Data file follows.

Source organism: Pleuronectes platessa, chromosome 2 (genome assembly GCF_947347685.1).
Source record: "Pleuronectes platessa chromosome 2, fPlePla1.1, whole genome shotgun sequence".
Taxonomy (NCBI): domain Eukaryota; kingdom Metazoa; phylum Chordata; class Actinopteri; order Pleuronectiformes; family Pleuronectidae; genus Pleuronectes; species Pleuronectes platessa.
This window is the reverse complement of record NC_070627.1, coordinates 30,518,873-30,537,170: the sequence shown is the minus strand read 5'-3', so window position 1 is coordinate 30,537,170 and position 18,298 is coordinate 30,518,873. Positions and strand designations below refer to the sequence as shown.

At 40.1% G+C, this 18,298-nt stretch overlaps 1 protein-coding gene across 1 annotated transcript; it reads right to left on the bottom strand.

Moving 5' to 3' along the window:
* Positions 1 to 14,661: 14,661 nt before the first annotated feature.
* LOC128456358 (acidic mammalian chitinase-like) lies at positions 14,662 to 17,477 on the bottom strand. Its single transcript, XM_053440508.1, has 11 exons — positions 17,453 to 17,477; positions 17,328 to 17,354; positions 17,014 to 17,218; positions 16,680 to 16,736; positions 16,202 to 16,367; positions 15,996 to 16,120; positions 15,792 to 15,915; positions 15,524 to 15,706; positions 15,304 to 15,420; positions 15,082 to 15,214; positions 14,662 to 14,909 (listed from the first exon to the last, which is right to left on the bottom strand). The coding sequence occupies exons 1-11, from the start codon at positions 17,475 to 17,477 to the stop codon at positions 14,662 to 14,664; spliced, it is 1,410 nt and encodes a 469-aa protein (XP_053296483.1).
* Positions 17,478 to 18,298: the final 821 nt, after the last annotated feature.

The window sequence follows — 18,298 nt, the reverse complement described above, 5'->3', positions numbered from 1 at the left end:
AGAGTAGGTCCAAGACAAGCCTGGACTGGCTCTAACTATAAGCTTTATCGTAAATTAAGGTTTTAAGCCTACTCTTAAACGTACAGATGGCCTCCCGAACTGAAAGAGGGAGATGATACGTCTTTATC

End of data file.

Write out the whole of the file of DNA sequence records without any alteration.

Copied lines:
Source organism: Pleuronectes platessa, chromosome 2 (genome assembly GCF_947347685.1).
Source record: "Pleuronectes platessa chromosome 2, fPlePla1.1, whole genome shotgun sequence".
Taxonomy (NCBI): domain Eukaryota; kingdom Metazoa; phylum Chordata; class Actinopteri; order Pleuronectiformes; family Pleuronectidae; genus Pleuronectes; species Pleuronectes platessa.
This window is the reverse complement of record NC_070627.1, coordinates 30,518,873-30,537,170: the sequence shown is the minus strand read 5'-3', so window position 1 is coordinate 30,537,170 and position 18,298 is coordinate 30,518,873. Positions and strand designations below refer to the sequence as shown.

At 40.1% G+C, this 18,298-nt stretch overlaps 1 protein-coding gene across 1 annotated transcript; it reads right to left on the bottom strand.

Moving 5' to 3' along the window:
* Positions 1 to 14,661: 14,661 nt before the first annotated feature.
* LOC128456358 (acidic mammalian chitinase-like) lies at positions 14,662 to 17,477 on the bottom strand. Its single transcript, XM_053440508.1, has 11 exons — positions 17,453 to 17,477; positions 17,328 to 17,354; positions 17,014 to 17,218; positions 16,680 to 16,736; positions 16,202 to 16,367; positions 15,996 to 16,120; positions 15,792 to 15,915; positions 15,524 to 15,706; positions 15,304 to 15,420; positions 15,082 to 15,214; positions 14,662 to 14,909 (listed from the first exon to the last, which is right to left on the bottom strand). The coding sequence occupies exons 1-11, from the start codon at positions 17,475 to 17,477 to the stop codon at positions 14,662 to 14,664; spliced, it is 1,410 nt and encodes a 469-aa protein (XP_053296483.1).
* Positions 17,478 to 18,298: the final 821 nt, after the last annotated feature.

The window sequence follows — 18,298 nt, the reverse complement described above, 5'->3', positions numbered from 1 at the left end:
AGAGTAGGTCCAAGACAAGCCTGGACTGGCTCTAACTATAAGCTTTATCGTAAATTAAGGTTTTAAGCCTACTCTTAAACGTACAGATGGCCTCCCGAACTGAAAGAGGGAGATGATACGTCTTTATC